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A veteran journalist of forty years and founding member of the Boston Globe’s Spotlight team discussed the defining moments of his career at the University at Albany on Nov. 14.  

Stephen Kurkjian, described by UAlbany journalism professor Jim Odato, as “One of the best reporters in America,” spoke with a classroom filled with journalism students and members of the Albany Student Press, explaining the two most impactful stories of his career and why he chose to continue being a journalist.

Kurkjian was still relatively new to journalism in the 1970s when the Chappaquiddick incident became a national scandal. Sen. Ted Kennedy crashed his car and abandoned it, waiting nine hours before reporting the incident. The woman he was driving with, Mary Jo Kopechne, died from the crash. Kennedy initially denied that any drinking had happened at the party he and Kopechne had attended before.

Kurkjian had first asked his editor at the Boston Globe if he should have gone to the police headquarters to ask them about the case, but the editor instead turned him towards the head medical examiner of the hospital that had taken in Kopechne’s body.

The original claim by Kennedy that no drinking had occurred at the party beforehand was changed; as the blood sample taken from Kopechne showed that while still being below the legal limit, she had recently ingested alcohol.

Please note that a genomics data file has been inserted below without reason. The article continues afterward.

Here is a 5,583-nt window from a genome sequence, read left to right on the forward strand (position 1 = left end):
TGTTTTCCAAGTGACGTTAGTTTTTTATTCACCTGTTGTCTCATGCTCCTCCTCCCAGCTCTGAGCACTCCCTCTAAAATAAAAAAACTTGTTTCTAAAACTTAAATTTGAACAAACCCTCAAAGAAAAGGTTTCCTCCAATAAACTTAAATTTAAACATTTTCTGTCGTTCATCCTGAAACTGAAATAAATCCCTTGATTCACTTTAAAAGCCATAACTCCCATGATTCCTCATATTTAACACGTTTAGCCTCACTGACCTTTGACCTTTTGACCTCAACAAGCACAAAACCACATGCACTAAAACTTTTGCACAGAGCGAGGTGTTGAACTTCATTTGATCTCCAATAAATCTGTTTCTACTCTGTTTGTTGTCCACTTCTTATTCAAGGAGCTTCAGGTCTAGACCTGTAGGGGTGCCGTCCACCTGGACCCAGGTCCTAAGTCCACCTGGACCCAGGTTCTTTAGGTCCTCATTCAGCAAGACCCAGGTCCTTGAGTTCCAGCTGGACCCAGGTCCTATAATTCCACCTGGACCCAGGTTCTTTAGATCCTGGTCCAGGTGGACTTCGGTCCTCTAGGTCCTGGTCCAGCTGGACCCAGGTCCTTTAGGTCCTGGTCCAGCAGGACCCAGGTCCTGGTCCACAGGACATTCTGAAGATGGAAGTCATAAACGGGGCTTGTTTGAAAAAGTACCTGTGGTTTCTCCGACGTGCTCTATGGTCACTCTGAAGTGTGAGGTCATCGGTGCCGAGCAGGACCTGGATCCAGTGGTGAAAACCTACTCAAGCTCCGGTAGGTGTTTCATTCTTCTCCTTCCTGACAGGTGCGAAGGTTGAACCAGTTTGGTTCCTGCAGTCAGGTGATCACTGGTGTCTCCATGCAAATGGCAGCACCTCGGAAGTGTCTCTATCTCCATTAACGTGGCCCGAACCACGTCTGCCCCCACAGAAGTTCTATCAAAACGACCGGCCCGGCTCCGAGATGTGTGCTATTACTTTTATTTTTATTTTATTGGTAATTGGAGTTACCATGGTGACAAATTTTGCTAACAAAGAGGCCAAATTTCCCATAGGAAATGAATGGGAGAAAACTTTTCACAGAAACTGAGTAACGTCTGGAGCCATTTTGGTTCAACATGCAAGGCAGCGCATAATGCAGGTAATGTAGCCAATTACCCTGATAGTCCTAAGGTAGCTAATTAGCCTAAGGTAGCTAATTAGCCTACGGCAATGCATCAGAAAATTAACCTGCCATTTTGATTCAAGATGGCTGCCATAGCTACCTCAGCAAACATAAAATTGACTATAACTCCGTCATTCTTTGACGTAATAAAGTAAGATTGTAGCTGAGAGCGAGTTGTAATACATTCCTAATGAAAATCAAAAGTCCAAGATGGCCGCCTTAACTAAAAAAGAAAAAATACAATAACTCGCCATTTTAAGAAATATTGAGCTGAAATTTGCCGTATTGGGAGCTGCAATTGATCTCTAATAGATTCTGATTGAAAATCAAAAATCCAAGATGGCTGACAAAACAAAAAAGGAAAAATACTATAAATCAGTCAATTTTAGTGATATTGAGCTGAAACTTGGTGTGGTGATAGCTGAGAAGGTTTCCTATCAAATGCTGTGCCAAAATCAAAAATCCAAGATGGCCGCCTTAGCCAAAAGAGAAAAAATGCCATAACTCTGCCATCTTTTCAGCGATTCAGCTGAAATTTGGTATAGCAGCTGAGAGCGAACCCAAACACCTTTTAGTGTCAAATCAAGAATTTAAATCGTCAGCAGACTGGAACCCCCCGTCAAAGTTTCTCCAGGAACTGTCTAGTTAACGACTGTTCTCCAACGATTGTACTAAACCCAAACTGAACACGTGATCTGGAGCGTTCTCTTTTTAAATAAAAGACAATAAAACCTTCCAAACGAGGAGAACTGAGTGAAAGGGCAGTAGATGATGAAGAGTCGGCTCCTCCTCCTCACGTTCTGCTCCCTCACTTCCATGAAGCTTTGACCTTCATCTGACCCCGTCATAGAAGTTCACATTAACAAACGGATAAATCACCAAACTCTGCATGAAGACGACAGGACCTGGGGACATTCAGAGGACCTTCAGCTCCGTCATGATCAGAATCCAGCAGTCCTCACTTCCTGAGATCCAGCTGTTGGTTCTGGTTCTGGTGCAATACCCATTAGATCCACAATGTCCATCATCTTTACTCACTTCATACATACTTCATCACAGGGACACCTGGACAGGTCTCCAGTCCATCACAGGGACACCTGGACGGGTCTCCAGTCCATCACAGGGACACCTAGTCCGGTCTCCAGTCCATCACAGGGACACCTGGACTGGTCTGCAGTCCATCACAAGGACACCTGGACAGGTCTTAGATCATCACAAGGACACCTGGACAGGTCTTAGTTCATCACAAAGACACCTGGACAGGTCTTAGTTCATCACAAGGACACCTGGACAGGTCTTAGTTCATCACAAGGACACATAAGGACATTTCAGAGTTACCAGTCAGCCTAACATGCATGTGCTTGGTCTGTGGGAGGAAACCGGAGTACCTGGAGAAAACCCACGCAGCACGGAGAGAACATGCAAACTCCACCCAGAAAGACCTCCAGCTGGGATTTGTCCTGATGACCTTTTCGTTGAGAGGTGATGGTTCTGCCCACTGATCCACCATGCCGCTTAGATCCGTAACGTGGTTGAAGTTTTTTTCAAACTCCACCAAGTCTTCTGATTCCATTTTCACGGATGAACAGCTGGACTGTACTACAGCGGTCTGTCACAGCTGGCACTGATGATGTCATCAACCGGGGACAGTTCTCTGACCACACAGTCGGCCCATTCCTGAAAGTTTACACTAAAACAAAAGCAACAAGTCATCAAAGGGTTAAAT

“That story made a difference. It stopped the spin and lying started by the siege of the news, and Kennedy started pleading guilty to minor charges,” Kurkjian said.

Another defining story of Kurkjian’s early journalism career was his coverage of the Woodstock Music and Arts Fair. He was originally supposed to be on a week’s vacation, attending the festival in his free time. Instead, he received news from the Boston Globe that the festival was thought to be a protest, and might be shut down by the National Guard upon orders from Gov. Nelson Rockefeller.  

After receiving the news, Kurkjian went to the bandstand asking if they were going to shut down or keep playing. He said that the stage crew member replied, “No, we’re going on in two hours. If Rockefeller shuts us down, then we’ll have a riot.”

According to Kurkjian, “The real difference was that we (The Boston Globe) had a reporter up close and asking questions, even if our quotes opposed those from other newspapers.”

Kurkjian, who at the time was going to law school during the night while writing for the Boston Globe during the day, said that those stories were what kept him in the journalism field instead of becoming a lawyer.

Enthusiasm and a passion to make a difference are two of the major forces the Kurkjian has been driven by. Describing himself as “a punk” when he was younger, Kurkjian said he feels that he was born for this business.

“Everyone has stories they like, and mine had a base sense of unfairness,” he said.

Growing up as part of the middle class in Boston, he saw first-hand the unfairness of how certain sections of society were, and still are treated.

To the room filled with student journalists, Kurkjian said, “The First Amendment is ours.”

Although he only took journalism courses for one semester in college, he stressed the importance of the classes, stating that what journalism professors are teaching are skills journalists use every day.

Kurkjian believes that reporting is “knowledge sharpened and used as a wedge to get change,” and strives as a reporter to do his best to help maintain the civic health of his community.

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